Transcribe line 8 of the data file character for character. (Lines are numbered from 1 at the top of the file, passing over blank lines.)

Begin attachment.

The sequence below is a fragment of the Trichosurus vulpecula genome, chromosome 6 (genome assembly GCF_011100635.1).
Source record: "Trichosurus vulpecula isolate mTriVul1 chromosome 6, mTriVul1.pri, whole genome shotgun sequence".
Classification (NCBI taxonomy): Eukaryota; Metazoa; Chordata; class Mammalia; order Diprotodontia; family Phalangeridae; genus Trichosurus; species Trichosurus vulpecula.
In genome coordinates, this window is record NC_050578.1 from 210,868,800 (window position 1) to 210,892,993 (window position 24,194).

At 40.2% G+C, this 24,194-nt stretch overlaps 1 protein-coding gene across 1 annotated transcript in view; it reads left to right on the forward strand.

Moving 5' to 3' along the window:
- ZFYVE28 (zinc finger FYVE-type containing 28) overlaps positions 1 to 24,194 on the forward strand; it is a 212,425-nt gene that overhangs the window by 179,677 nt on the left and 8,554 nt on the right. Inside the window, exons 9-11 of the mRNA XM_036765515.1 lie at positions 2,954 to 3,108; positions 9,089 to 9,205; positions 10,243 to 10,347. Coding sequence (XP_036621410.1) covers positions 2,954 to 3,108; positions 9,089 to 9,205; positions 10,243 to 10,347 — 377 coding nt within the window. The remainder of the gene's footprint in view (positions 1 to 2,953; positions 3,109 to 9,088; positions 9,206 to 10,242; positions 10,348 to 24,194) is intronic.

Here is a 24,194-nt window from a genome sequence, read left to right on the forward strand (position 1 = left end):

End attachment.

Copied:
Here is a 24,194-nt window from a genome sequence, read left to right on the forward strand (position 1 = left end):